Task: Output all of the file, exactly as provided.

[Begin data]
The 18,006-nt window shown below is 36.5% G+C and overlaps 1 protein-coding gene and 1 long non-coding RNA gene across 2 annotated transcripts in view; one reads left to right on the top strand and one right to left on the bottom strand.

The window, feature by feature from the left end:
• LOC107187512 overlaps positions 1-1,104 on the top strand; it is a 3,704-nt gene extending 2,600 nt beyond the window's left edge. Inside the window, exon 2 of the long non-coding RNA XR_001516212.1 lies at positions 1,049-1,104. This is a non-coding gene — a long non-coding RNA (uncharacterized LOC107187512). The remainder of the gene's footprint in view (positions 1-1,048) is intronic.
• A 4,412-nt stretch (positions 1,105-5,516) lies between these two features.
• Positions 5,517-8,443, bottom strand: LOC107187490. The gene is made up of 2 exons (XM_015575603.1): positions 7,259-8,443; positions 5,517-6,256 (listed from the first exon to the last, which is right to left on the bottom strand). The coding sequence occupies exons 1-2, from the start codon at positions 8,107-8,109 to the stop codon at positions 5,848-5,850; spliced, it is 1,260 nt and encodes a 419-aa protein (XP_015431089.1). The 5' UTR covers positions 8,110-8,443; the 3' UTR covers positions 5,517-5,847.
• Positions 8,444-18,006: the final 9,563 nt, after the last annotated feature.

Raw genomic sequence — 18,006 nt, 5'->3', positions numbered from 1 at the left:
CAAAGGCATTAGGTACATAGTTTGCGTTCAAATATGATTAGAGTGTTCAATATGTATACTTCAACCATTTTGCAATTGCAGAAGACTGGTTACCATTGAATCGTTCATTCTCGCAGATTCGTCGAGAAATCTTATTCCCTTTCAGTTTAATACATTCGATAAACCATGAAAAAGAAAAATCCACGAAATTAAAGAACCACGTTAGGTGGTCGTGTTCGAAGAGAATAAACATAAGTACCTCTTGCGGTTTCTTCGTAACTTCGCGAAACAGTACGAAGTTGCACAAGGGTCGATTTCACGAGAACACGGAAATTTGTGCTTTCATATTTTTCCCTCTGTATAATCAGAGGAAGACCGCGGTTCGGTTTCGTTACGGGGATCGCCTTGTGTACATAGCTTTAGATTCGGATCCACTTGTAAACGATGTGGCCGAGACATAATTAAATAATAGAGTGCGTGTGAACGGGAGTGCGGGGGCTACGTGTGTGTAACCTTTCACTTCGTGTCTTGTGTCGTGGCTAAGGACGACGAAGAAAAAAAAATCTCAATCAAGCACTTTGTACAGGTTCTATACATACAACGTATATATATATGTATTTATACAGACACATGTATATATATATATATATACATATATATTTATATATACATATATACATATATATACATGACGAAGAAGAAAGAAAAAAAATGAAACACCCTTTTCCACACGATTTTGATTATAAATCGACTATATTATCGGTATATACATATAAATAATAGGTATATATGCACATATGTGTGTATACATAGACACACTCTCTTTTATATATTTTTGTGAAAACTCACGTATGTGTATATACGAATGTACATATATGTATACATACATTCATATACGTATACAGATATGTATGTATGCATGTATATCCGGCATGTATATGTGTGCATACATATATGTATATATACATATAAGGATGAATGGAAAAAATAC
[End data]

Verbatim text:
The 18,006-nt window shown below is 36.5% G+C and overlaps 1 protein-coding gene and 1 long non-coding RNA gene across 2 annotated transcripts in view; one reads left to right on the top strand and one right to left on the bottom strand.

The window, feature by feature from the left end:
• LOC107187512 overlaps positions 1-1,104 on the top strand; it is a 3,704-nt gene extending 2,600 nt beyond the window's left edge. Inside the window, exon 2 of the long non-coding RNA XR_001516212.1 lies at positions 1,049-1,104. This is a non-coding gene — a long non-coding RNA (uncharacterized LOC107187512). The remainder of the gene's footprint in view (positions 1-1,048) is intronic.
• A 4,412-nt stretch (positions 1,105-5,516) lies between these two features.
• Positions 5,517-8,443, bottom strand: LOC107187490. The gene is made up of 2 exons (XM_015575603.1): positions 7,259-8,443; positions 5,517-6,256 (listed from the first exon to the last, which is right to left on the bottom strand). The coding sequence occupies exons 1-2, from the start codon at positions 8,107-8,109 to the stop codon at positions 5,848-5,850; spliced, it is 1,260 nt and encodes a 419-aa protein (XP_015431089.1). The 5' UTR covers positions 8,110-8,443; the 3' UTR covers positions 5,517-5,847.
• Positions 8,444-18,006: the final 9,563 nt, after the last annotated feature.

Raw genomic sequence — 18,006 nt, 5'->3', positions numbered from 1 at the left:
CAAAGGCATTAGGTACATAGTTTGCGTTCAAATATGATTAGAGTGTTCAATATGTATACTTCAACCATTTTGCAATTGCAGAAGACTGGTTACCATTGAATCGTTCATTCTCGCAGATTCGTCGAGAAATCTTATTCCCTTTCAGTTTAATACATTCGATAAACCATGAAAAAGAAAAATCCACGAAATTAAAGAACCACGTTAGGTGGTCGTGTTCGAAGAGAATAAACATAAGTACCTCTTGCGGTTTCTTCGTAACTTCGCGAAACAGTACGAAGTTGCACAAGGGTCGATTTCACGAGAACACGGAAATTTGTGCTTTCATATTTTTCCCTCTGTATAATCAGAGGAAGACCGCGGTTCGGTTTCGTTACGGGGATCGCCTTGTGTACATAGCTTTAGATTCGGATCCACTTGTAAACGATGTGGCCGAGACATAATTAAATAATAGAGTGCGTGTGAACGGGAGTGCGGGGGCTACGTGTGTGTAACCTTTCACTTCGTGTCTTGTGTCGTGGCTAAGGACGACGAAGAAAAAAAAATCTCAATCAAGCACTTTGTACAGGTTCTATACATACAACGTATATATATATGTATTTATACAGACACATGTATATATATATATATATACATATATATTTATATATACATATATACATATATATACATGACGAAGAAGAAAGAAAAAAAATGAAACACCCTTTTCCACACGATTTTGATTATAAATCGACTATATTATCGGTATATACATATAAATAATAGGTATATATGCACATATGTGTGTATACATAGACACACTCTCTTTTATATATTTTTGTGAAAACTCACGTATGTGTATATACGAATGTACATATATGTATACATACATTCATATACGTATACAGATATGTATGTATGCATGTATATCCGGCATGTATATGTGTGCATACATATATGTATATATACATATAAGGATGAATGGAAAAAATAC